University of Alaska Southeast Chancellor John Pugh will retire in May. He announced his retirement Monday in an email to Southeast campus councils and the UAS Alumni Board of Directors.

Pugh has overseen several major changes at the Juneau campus during his tenure, including the construction of the Egan Classroom Wing, the recreation facility and the freshman residence hall. Pugh said two things he knows will be on the next chancellor’s list of priorities will be to increase recruitment and continue to improve graduation rates.

“We have not been where we would like to be,” Pugh said.

“We have had great improvements in our retention rates but we need to continue to work on our program completion rates–that part we are still lagging behind our peers and averages nationally–and we can do that.”

UAS, which also oversees campuses in Ketchikan and Sitka, currently has two years left to implement their seven year strategic plan. Pugh said leadership at the university has made great progress on the plan and it’s something the new chancellor will also get to be a part of.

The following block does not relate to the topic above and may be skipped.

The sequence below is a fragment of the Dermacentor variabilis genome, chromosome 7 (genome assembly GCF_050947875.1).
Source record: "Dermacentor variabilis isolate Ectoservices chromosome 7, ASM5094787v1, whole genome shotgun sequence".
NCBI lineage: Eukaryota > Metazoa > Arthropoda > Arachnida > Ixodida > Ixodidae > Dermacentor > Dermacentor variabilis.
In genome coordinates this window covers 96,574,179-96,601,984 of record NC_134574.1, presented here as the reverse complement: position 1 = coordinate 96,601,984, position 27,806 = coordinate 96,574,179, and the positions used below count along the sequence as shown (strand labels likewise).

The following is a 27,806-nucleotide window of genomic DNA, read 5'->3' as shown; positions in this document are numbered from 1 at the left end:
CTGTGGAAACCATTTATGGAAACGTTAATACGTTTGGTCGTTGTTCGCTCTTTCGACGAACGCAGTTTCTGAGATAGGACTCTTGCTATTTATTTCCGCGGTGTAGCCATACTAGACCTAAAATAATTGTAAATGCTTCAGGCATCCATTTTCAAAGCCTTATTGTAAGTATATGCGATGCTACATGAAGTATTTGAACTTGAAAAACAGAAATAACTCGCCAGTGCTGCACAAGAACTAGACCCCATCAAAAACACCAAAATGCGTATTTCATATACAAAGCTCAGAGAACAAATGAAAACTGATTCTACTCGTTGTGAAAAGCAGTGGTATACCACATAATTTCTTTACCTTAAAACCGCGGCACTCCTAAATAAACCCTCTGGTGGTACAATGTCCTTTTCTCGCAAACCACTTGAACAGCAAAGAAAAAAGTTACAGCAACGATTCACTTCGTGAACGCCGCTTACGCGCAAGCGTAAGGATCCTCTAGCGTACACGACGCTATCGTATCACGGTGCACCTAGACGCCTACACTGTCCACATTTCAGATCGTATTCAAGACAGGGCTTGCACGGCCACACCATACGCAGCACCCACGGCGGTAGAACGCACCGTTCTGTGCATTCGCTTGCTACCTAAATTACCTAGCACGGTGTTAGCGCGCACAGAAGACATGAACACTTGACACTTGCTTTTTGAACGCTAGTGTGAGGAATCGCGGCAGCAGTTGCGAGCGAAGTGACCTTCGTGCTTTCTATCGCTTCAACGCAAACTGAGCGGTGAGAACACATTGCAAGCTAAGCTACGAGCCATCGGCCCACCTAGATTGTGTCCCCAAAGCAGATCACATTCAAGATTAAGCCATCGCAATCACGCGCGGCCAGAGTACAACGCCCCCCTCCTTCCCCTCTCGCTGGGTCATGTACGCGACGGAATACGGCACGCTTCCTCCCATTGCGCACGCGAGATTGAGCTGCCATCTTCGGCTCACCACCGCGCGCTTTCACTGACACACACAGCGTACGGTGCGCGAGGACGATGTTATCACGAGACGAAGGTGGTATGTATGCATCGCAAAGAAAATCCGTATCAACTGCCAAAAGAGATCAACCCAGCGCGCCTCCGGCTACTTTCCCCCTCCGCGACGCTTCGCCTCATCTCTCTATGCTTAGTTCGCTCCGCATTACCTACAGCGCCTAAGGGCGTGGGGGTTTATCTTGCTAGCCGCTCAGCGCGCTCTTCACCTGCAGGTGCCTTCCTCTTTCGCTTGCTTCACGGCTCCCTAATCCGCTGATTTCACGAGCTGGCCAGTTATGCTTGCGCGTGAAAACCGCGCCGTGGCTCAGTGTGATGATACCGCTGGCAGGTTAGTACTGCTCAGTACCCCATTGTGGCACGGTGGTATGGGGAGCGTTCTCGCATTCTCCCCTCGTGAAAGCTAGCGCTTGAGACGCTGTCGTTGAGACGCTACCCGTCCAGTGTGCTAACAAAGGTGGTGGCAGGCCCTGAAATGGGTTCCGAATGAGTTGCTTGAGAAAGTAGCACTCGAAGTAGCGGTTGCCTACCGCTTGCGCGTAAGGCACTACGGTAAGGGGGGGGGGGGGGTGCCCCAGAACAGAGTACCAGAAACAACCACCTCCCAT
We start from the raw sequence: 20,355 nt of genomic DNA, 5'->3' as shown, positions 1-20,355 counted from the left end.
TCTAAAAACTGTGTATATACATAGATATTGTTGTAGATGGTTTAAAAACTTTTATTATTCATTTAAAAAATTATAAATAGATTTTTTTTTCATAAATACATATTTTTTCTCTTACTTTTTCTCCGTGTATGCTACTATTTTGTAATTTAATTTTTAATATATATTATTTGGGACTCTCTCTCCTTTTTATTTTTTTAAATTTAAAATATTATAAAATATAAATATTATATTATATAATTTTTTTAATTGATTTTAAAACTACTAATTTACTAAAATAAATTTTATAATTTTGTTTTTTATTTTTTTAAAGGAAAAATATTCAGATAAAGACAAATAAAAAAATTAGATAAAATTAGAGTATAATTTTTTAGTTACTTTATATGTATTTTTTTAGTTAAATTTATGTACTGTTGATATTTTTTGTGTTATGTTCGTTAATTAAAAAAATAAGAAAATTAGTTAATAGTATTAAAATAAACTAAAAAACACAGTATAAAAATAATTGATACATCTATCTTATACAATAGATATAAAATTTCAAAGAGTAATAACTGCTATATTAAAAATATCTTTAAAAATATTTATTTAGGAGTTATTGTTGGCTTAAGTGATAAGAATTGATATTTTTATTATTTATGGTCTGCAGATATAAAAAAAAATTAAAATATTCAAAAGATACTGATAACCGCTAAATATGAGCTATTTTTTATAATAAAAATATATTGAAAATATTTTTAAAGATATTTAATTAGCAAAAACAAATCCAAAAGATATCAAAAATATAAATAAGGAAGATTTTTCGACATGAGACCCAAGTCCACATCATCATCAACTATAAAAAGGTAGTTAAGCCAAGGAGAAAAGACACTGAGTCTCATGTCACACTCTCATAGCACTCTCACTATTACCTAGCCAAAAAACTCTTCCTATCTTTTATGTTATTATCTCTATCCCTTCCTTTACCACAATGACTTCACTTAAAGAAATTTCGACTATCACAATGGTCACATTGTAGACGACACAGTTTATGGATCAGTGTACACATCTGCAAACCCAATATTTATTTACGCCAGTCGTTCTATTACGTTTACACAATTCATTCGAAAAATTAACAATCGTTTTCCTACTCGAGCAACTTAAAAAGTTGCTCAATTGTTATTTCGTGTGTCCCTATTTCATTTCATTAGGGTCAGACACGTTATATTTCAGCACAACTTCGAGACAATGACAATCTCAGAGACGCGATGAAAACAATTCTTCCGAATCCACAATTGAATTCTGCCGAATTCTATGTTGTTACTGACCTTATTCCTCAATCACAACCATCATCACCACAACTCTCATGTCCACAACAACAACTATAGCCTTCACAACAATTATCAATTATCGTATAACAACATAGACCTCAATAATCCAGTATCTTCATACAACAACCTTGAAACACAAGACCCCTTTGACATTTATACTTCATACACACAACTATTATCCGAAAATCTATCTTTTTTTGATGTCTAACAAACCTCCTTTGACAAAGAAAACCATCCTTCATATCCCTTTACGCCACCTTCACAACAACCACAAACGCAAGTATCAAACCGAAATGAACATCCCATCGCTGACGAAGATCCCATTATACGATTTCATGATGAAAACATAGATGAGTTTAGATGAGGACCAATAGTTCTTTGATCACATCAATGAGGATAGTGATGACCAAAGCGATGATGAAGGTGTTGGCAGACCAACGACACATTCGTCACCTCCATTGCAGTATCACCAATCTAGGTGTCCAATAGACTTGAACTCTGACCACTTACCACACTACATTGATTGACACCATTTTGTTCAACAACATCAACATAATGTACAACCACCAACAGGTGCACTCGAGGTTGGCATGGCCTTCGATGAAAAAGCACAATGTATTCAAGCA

“We really do have remarkable leadership right now at UAS and it’s good timing because I think they will carry on,” Pugh said. “Obviously anybody new comes in might have some different vision, but we’re in a seven year strategic plan and we’re committed to completing it. I think everybody here has been a part of that and pretty committed to it, so I think that will continue.”

Carla Beam, vice president of university relations, said that University of Alaska President Pat Gamble will travel to Juneau in the next few weeks to meet with faculty and community members.

“President Gamble does anticipate that this will be a collaborative process and we expect it to go very smoothly,” Beam said. “We’ve got quite a few months yet to look, but we will want to get community input and then map out the process as we know a little bit more.”

Pugh was first hired by UAS in 1987; he became chancellor in 1999. He has also served as dean of the School of Arts and Sciences and dean of faculty. Before joining the university, Pugh served as commissioner of the state’s Department of Health and Social Services from 1983 until 1986.